I feel like I have traveled half way around the world without leaving Michigan. This past weekend was the 2007 North American Bengali Conference at Cobo Hall in Detroit. The weekend started off normal as can be. On Thursday I was at Good Nite Gracie in Ann Arbor, filling in for the Nick Strange group. It was a nice show, not too many people in the crowd, but the music was sounding very nice. The next morning I woke up early and drove to the heart of Detroit only to find myself back in Calcutta again. Big tall white guy wandering around amongst thousands of Bengali's. The smell of the food, the beautiful clothes, and everyone speaking in Bengali, so I didn't understand a thing that was going on. I did understand the music however. There was some great music at this event. The main reason I went of Friday was to see Pandit Umjit Ali Khan and his two sons play. They were in Ann Arbor a couple of years ago and the show was phenomenal. It was a real treat to see them again.
So I was at the conference for two main reasons, both of them having to do with Meeta Banerjee being the chair of the youth commitee for the conference. She booked us to present a workshop on Sunday and booked me to be the judge in a talent competition on Saturday. The talent show went well, although it was not easy to judge a sitarist, then to a poet, and then a dancer and so on. The judges only had to pick the top 3 and then the audience would pick the winner, so the pressure was off a little bit. It was all in good fun, and everyone seemed happy with the winner. It was a little boy that played the sitar. He was actually a student of Rajan Sachdeva, one of my former teachers. Right after the show I rushed to one of the main stages to see Bikram Gosh's rhythmscape. Bikram Gosh is one of the best tabla players around and he has this group that consists of tabla, mrigdungam, gatam (clay pot), drumset, a vocalist, guitar player, and keyboardist. They had a real "wow" factor and their playing was virtuosic. I was inspired to see the drumset on stage, and was very interested in how it was used. I have been cultivating a show that will include tabla and drumset, so this was good information for me.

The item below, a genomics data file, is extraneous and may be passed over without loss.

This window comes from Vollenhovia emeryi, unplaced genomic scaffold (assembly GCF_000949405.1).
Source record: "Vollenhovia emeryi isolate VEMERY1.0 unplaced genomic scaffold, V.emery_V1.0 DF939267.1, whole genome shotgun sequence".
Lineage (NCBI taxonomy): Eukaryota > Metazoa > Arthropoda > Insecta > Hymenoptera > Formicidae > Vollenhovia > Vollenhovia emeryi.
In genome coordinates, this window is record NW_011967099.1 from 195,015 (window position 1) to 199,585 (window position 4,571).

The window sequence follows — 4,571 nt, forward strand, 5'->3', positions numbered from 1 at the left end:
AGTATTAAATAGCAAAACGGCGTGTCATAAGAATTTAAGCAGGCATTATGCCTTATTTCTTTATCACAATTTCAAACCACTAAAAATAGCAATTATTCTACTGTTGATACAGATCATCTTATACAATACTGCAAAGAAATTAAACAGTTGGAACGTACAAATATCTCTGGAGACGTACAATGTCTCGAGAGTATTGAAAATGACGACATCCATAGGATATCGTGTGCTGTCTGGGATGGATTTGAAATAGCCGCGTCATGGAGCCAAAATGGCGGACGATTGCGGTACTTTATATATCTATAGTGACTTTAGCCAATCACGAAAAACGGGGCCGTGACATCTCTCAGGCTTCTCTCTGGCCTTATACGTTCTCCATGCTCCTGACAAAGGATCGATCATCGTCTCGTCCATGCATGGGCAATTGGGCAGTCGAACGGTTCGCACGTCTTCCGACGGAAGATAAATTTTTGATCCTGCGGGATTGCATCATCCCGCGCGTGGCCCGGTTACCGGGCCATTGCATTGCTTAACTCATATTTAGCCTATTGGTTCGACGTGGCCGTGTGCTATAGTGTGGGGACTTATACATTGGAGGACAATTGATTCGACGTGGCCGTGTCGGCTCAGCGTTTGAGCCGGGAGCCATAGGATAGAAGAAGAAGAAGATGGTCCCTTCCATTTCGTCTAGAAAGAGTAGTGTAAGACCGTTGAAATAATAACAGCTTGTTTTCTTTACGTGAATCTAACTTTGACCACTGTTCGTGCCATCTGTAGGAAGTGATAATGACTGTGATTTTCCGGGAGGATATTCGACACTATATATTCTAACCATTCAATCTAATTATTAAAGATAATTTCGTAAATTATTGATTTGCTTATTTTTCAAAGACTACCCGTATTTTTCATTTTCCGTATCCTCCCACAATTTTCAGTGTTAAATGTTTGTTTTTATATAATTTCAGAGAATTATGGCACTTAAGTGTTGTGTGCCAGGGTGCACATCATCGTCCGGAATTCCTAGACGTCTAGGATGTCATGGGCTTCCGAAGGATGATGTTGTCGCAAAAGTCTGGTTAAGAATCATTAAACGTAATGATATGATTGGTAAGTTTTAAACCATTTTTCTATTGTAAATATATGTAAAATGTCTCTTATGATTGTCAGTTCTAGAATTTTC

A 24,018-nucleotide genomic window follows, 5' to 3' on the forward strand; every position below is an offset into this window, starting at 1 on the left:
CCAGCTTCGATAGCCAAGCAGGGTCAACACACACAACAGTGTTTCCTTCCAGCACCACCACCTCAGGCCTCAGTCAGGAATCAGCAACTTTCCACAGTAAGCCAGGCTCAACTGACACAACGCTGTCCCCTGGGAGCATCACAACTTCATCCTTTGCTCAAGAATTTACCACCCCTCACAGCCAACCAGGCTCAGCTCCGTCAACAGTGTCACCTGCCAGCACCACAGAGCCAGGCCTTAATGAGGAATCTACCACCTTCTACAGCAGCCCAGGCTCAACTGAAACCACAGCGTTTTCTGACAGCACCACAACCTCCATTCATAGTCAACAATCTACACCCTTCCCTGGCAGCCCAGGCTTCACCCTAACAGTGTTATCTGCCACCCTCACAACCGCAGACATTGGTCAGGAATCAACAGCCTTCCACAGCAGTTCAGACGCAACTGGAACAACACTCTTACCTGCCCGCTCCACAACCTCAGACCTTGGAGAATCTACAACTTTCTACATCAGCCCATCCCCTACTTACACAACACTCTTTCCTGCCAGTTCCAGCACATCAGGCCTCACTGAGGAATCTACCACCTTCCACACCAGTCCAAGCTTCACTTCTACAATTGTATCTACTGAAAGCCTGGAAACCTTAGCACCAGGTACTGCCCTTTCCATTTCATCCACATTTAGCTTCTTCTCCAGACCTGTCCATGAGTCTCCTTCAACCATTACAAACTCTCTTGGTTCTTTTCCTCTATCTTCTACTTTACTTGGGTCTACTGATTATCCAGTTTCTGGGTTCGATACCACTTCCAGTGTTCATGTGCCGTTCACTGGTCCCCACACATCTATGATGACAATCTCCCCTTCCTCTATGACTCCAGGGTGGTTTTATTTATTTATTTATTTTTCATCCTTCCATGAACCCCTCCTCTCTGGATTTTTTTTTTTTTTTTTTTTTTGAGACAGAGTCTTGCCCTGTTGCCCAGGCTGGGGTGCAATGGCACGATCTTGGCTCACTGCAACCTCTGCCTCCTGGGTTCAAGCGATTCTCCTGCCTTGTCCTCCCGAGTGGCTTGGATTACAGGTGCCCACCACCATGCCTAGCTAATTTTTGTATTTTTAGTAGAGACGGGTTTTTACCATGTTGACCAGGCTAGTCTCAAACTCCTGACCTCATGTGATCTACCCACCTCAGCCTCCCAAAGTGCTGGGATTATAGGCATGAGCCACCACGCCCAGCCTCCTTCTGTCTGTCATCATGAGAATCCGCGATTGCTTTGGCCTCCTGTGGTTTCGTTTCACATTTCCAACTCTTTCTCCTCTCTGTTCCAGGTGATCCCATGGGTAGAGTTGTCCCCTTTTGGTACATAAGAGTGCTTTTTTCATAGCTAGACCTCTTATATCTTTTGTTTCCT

The next day was our workshop. It was called "Sa Re Ga Ma, and Te Re Ki Te - An Introduction to Indian Classical Music". This was the first time that Meeta and I have done a workshop for all Indians, and I must say, I was a bit nervous. It all melted away when we started playing and taking the questions. I was surprised at how many questions were about the relationship between Indian classical and Western music. I wished that we had more time, but it was a good experience nonetheless. Right after it was over, I was off to get ready to come back to America and play a show with Gratitude up in West Bloomfield.
I have played at this place before. It is called Tam o' Shanter golf club. Pretty exclusive and fancy, and the other times I have played it was with the Rusell family and it was for all the members. When I showed up this time there were a ton of little kids running around and blankets lying out on the coarse. I learned that it was their annual 4th of July picnic and that we were just some simple background music. I was with Anthony Tollson and Lamar Woodall. They both played pans and we had no electricity. We set up out near the 18th green and played for just an hour and a half. A simple show. Some of the kids really got into it and were dancing around us. It was a nice way to spend the evening.
That is all for now, thanks for reading, and I will write again soon.